Singing in the Rain: NW Lyrics to an Old Favorite Song

by Oldcrazysteph


It's a beautiful rainy day here in the Pacific Northwest. A perfect day to stay home, make some music, and share the Hometown Love. I bet you woke up this morning wondering, "Who wrote that song Home on the Range?" Was it Jackie Heller, Johnny Cash, Gene Autry, John Denver? If you guessed any of those, sorry to say, but you're wrong. You need to dig a little deeper into obscurity. You need to travel east to the state of Kansas "Where the buffalo roam." You need to travel back in time to 1872 when Dr. Brewster Martin Higley put pen to paper, scratching out the poem that would become engrained in the American soul.





First published in the Smith County Pioneer in 1873 under the title "My Western Home," the song was made popular as a favorite of President Franklin D. Roosevelt. Little did anyone know, the song's origin would become a hotly contested topic that led to one of the greatest musical mysteries in American history. In 1949, Kirke Mechem wrote a complete history of "Home on the Range" chronicling the exhaustive attempt to resolve claims by the states of Arizona, Colorado, and Missouri that the song had originated "there." Mechem did a thorough review of the historical documentation of the song, tracing its musical roots far beyond the claimed 1910 origin date to the 1870s and Dr. Higley (pictured here) and Dan Kelley.


In that original version, Higley wrote of buffalo and antelope and cloudless wide open skies, to, "wile away his lonesome hours." When he showed his friend Dan Kelley the poem, Kelley put it to music, and an American classic was born.


In thinking about and researching this song, it came to mind that we folks out here in the "Far West" needed our own version. If people from Arizona, Colorado, and Missouri had wanted it for their own, and Kansas claimed it as their state song in 1947, then we out here in the Northwest needed a tribute version of our own. It had to be a version that reflected our place, our home, our Northwest version of the American Dream.


Think about it. If you live in the beautiful, soggy, seaside Northwest, our open range is the open water. Our deer and antelope are gulls and harbor seals. Instead of roaming buffalo, our cephalopods rule. So, to honor our little piece of Northwest territory, I've reworked the lyrics of this favorite song to keep you entertained during the long rainy days of the COVID-19 shut down. When else would you have the time to learn a new song? When else, would you be able to gather the whole family, pull out the ukulele, and create your own amazing band. Today is that day.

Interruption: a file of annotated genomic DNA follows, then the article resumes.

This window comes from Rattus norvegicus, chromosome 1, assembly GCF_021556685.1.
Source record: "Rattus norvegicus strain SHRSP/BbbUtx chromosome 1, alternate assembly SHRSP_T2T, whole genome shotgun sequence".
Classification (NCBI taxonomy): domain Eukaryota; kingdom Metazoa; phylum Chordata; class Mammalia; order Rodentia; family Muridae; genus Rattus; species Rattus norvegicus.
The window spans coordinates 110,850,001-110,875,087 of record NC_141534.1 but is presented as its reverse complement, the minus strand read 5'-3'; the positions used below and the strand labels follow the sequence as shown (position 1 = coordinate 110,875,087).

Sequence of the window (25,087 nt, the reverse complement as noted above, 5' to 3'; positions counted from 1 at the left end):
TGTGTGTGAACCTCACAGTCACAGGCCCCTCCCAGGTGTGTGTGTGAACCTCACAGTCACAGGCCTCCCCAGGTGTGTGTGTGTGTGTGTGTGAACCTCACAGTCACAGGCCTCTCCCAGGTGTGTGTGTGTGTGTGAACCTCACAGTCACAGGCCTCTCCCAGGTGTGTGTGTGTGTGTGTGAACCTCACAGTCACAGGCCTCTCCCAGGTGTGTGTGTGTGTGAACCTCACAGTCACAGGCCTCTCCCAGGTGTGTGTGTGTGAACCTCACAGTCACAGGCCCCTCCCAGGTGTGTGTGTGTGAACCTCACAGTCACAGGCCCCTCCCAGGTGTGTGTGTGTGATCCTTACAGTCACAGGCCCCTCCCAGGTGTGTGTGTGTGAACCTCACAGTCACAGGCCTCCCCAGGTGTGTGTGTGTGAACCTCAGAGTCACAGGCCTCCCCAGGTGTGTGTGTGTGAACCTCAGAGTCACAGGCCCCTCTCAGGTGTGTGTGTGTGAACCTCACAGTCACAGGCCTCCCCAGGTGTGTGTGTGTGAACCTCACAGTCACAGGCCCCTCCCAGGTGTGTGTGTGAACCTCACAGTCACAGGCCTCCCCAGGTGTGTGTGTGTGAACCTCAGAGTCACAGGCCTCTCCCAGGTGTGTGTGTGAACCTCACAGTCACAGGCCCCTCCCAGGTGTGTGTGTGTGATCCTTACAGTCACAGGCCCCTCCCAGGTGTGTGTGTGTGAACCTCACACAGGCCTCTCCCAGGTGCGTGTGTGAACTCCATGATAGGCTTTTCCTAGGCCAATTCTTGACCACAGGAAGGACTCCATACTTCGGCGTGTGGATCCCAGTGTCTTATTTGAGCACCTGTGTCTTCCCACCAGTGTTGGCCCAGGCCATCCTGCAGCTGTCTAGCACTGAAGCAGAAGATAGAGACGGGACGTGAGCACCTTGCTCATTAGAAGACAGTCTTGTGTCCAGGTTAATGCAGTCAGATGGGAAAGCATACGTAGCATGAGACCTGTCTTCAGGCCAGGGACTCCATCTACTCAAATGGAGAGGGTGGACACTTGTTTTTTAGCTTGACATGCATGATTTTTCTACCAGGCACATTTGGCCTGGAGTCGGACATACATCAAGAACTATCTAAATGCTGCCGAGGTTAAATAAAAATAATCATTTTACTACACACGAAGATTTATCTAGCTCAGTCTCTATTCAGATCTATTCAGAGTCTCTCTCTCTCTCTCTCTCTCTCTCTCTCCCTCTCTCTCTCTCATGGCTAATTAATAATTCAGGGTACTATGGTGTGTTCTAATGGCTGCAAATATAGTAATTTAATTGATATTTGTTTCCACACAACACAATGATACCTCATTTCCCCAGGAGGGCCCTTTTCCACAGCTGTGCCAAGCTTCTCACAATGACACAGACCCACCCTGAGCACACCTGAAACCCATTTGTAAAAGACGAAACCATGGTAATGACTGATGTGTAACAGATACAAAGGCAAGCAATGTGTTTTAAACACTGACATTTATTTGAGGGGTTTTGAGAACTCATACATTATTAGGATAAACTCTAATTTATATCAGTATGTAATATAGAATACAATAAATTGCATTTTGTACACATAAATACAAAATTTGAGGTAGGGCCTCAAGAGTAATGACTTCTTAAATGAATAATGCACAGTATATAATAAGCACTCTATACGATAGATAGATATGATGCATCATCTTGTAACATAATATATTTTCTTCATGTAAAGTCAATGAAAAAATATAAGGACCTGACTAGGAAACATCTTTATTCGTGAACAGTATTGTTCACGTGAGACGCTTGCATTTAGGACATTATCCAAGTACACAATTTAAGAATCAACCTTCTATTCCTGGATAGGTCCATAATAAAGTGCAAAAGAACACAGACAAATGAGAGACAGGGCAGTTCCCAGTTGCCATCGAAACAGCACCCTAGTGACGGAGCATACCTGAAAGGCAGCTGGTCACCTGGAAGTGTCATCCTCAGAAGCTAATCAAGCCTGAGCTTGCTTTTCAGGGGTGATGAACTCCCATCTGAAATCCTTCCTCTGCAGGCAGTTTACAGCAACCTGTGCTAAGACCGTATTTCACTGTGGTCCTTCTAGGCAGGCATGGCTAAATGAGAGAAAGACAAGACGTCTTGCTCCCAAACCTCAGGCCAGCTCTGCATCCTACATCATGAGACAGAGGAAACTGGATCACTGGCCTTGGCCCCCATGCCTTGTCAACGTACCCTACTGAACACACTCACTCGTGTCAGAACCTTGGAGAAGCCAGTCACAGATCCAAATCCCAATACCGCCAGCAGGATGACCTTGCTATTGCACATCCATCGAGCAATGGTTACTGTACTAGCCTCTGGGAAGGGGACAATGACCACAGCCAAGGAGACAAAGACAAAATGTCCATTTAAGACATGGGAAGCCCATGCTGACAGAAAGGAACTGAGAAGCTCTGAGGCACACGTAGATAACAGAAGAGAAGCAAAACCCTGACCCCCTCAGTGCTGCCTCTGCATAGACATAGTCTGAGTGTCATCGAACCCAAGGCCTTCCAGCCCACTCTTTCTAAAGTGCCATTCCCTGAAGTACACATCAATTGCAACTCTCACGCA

And yes, to honor your efforts, the folks at the Harbor History Museum have created a new t-shirt designed to share the Hometown Love. It features one of our cephalopod friends arranging the first verse of the Northwest version, "Home on the Bay." For each shirt purchased, a few bucks go to help the museum stay afloat in this unprecedented time. The real goal is to inspire our own brand of Hometown Love and get as many people as possible to buy a shirt and create a sense of local unity; to create a local tribute to a centuries-old American tune. Brewster Higley had no idea that those words scratched out with quill and ink would inspire such a musical mystery that, in-turn, would inspire our own rainy day Northwest classic.


Home on the Bay

Pacific Northwest Version of "My Western Home/Home on the Range"

By Dr. Brewster Higley, adapted by Oldcrazysteph, 2020

Oh, give me a home where the Cephalopods roam

Where the Gulls and the Harbor Seals play,

Where often is heard the strange gurgling surge,

Of the rain running down to the bay.


Chorus:

Home, home on the Bay,

Where the Gulls and the Harbor Seals play,

Where often is heard the strange gurgling surge,

Of the rain running down to the bay.

Oh! give me a land where the Douglas firs stand,

On hillsides in mighty wide groves,

Where the red cedars rise

Near every streamside and the blackberries ripen in droves.

Chorus

Oh! Give me a boat built sturdy and strong

To ply the deep waters around

Where glideth along the kings, pinks, and late chum,

From the sea to the spawning grounds.

Chorus

How often at night, when the clouds block all sight,

And the rain falls in thunderous gales

Have I stood here amazed, and asked as I gazed,

How we don’t all grow long mossy tails.

Chorus


I love the great whales, the orcas and grays

I love the bald eagle’s shrill scream;

From the glacier-carved hills, to the goeduck shoals

That only the low tides can bring.

Chorus


The air is so pure and the breezes so fine,

The zephyrs so balmy and light,

That I would not exchange my home on the bay

For a place where the sun shines too bright.

Chorus



Sources:

Kansas Historical Quarterly, Vol. XVII, November 1949. "The Story of Home on the Range," Kirke Mechem.

Brewster Higley, Wikipedia: https://en.wikipedia.org/wiki/Brewster_Higley

National Public Radio, "Present at the Creation: Home on the Range"

Home on the Range (My Western Home), original 1874 lyrics. Performed by Tom Rouch.

Image of Dr. Brewster Higley. Kansas State Historical Society Collection.

"Home on the Bay" T-shirt Design by Stephanie Lile for the Harbor History Museum.

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